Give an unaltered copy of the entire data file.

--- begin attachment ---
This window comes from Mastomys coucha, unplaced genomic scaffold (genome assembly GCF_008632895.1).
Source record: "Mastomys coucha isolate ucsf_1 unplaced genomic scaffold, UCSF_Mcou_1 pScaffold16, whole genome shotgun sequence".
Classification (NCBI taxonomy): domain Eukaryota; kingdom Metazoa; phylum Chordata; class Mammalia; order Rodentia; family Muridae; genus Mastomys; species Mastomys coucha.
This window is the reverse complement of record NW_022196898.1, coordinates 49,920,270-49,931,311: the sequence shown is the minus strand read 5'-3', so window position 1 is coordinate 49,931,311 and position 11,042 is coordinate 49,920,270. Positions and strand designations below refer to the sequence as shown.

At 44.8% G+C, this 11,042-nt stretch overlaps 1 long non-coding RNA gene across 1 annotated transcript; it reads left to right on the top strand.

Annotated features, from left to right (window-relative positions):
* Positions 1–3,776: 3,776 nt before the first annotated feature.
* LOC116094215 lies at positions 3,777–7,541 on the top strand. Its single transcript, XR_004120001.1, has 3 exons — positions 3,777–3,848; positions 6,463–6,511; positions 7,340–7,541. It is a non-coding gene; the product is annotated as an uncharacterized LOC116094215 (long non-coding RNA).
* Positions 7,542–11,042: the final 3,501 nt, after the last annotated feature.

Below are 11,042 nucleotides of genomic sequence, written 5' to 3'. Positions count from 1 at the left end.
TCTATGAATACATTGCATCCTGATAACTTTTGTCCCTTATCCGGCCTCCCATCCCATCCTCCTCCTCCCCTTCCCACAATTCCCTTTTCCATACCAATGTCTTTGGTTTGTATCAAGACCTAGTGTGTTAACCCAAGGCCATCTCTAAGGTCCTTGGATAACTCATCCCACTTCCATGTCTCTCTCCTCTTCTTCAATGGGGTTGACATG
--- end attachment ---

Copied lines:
This window comes from Mastomys coucha, unplaced genomic scaffold (genome assembly GCF_008632895.1).
Source record: "Mastomys coucha isolate ucsf_1 unplaced genomic scaffold, UCSF_Mcou_1 pScaffold16, whole genome shotgun sequence".
Classification (NCBI taxonomy): domain Eukaryota; kingdom Metazoa; phylum Chordata; class Mammalia; order Rodentia; family Muridae; genus Mastomys; species Mastomys coucha.
This window is the reverse complement of record NW_022196898.1, coordinates 49,920,270-49,931,311: the sequence shown is the minus strand read 5'-3', so window position 1 is coordinate 49,931,311 and position 11,042 is coordinate 49,920,270. Positions and strand designations below refer to the sequence as shown.

At 44.8% G+C, this 11,042-nt stretch overlaps 1 long non-coding RNA gene across 1 annotated transcript; it reads left to right on the top strand.

Annotated features, from left to right (window-relative positions):
* Positions 1–3,776: 3,776 nt before the first annotated feature.
* LOC116094215 lies at positions 3,777–7,541 on the top strand. Its single transcript, XR_004120001.1, has 3 exons — positions 3,777–3,848; positions 6,463–6,511; positions 7,340–7,541. It is a non-coding gene; the product is annotated as an uncharacterized LOC116094215 (long non-coding RNA).
* Positions 7,542–11,042: the final 3,501 nt, after the last annotated feature.

Below are 11,042 nucleotides of genomic sequence, written 5' to 3'. Positions count from 1 at the left end.
TCTATGAATACATTGCATCCTGATAACTTTTGTCCCTTATCCGGCCTCCCATCCCATCCTCCTCCTCCCCTTCCCACAATTCCCTTTTCCATACCAATGTCTTTGGTTTGTATCAAGACCTAGTGTGTTAACCCAAGGCCATCTCTAAGGTCCTTGGATAACTCATCCCACTTCCATGTCTCTCTCCTCTTCTTCAATGGGGTTGACATG